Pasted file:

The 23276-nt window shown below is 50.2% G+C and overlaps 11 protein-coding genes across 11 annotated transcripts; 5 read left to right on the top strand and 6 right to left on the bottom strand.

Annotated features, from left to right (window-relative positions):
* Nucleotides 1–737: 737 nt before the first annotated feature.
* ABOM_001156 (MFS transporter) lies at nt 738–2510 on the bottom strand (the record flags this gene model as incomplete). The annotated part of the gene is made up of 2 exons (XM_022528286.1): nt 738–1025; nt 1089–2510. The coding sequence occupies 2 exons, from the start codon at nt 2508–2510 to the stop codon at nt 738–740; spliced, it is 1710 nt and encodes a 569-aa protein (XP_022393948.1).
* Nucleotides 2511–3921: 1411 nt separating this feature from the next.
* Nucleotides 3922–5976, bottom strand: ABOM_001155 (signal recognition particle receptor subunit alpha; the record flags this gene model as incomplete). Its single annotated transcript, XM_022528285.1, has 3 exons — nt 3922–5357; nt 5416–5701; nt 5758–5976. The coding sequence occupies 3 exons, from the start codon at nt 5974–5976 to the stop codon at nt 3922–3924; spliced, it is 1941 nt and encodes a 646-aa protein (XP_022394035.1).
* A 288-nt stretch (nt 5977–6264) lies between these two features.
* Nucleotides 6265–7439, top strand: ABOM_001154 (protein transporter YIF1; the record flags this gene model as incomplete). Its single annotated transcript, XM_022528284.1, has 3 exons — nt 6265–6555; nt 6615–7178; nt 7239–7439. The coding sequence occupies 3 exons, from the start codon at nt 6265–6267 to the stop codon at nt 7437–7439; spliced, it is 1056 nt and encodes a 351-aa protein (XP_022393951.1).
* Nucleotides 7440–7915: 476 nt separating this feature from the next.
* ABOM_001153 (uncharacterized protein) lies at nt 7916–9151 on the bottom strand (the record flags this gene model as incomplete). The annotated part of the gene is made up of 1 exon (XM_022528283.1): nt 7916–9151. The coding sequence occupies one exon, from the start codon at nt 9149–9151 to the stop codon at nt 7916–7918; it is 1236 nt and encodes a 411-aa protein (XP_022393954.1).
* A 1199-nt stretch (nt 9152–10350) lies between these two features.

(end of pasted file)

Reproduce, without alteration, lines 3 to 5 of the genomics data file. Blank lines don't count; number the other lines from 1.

* Nucleotides 1–737: 737 nt before the first annotated feature.
* ABOM_001156 (MFS transporter) lies at nt 738–2510 on the bottom strand (the record flags this gene model as incomplete). The annotated part of the gene is made up of 2 exons (XM_022528286.1): nt 738–1025; nt 1089–2510. The coding sequence occupies 2 exons, from the start codon at nt 2508–2510 to the stop codon at nt 738–740; spliced, it is 1710 nt and encodes a 569-aa protein (XP_022393948.1).
* Nucleotides 2511–3921: 1411 nt separating this feature from the next.